What will I do with a writing degree? A lot

By AmberMeade

I’ll never forget the first story I wrote as an 18-year-old freshman in the Fiction Writing Department. I had watched “My Own Private Idaho” for the first time, so naturally my piece was about male prostitutes. Despite not knowing what the hell I was doing and being one of the few students in the department who hadn’t grown up consuming literature religiously, it was an exciting time because no topic was untouchable. And I owe my biggest thanks to one man who led me here.

Billy Kaplan, you inspired me to take the huge leap of applying to Columbia’s Fiction Writing program. Although I still grapple with the insecurities that popped up midway through my time here, and I have to sometimes knock out that bastard internal critic, I wouldn’t have believed that I have stories to tell if it weren’t for you.

Allison, my big sister, best friend and partner in crime, I know you wanted a little brother so you could name him Sylvester, but you managed to eventually accept me instead. Thank you for not caring that I write about you—or are you flattered? Your story is one that people should know because it’s proof of your resilience. And though I don’t express it enough, that’s one of the attributes I admire most about you. If only Mom could see us now. She would be proud of the badass women we’ve become and will continue to be.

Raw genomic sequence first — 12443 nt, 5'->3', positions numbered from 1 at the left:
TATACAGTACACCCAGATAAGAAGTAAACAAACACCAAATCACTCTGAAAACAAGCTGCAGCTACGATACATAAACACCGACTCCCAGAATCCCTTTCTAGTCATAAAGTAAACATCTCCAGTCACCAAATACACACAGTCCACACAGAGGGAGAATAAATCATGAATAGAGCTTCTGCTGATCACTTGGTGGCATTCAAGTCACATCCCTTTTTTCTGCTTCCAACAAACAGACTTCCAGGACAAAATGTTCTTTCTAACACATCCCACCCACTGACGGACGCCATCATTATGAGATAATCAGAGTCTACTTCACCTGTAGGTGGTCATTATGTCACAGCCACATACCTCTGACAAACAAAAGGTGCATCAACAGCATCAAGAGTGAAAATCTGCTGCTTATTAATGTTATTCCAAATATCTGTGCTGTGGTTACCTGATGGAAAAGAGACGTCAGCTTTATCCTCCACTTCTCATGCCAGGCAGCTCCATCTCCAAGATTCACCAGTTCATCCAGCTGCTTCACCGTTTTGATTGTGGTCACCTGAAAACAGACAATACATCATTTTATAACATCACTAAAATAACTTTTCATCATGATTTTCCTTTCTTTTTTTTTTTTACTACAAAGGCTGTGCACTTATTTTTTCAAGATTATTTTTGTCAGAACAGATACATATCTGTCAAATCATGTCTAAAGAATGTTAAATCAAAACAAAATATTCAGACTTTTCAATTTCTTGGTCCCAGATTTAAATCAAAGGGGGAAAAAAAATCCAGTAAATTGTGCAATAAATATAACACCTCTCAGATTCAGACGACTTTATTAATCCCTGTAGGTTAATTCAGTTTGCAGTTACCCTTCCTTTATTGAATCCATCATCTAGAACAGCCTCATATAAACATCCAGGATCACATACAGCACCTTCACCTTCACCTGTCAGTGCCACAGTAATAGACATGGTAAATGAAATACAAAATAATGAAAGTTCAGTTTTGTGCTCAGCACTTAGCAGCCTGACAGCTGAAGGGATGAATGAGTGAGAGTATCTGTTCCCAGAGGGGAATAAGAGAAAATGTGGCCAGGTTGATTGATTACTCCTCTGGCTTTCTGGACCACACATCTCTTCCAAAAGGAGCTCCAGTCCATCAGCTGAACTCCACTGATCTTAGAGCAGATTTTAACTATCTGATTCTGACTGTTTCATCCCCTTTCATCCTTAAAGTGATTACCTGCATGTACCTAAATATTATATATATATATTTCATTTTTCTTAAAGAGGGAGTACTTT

Oh, The Chronicle, while my relationship with you and copy editing is filled with hostility, affection supersedes that. Spending countless hours and 90 or so production days hunched over that desk, maintaining the battle wounds of pen marks and Wite-Out stains, as they were once described to me, it has all made me a better copy editor and writer. Brian, Gabby and others I’ve worked with on the copy desk, especially my mentor, Lisa Wardle, I would’ve lost my mind if it weren’t for you all. Thanks for the laughs galore, peeps. Chris, it’s been an honor being your right and left hand this semester. I can only hope my future bosses are like you.

Blanca Sandoval, my relationship with you is a lot like the one I have with The Chronicle. I cherish the hilarious moments we’ve shared during the last six-and-a-half years, especially throughout college. I also appreciate your candid critiques of my writing and psychoanalyzations of my semi-autobiographical characters. I look forward to our married-couple arguments as we dive into our separate fields. We made it!

I have only one regret: passing up my first possible publishing opportunity sophomore year because I was too much of a coward to release such a personal account out into the world. I also believed it wasn’t good enough, but when I think this way now, I always remember what my Screenwriting I professor once said: “There are three steps to writing: s–t, bulls–t and holy s–t.”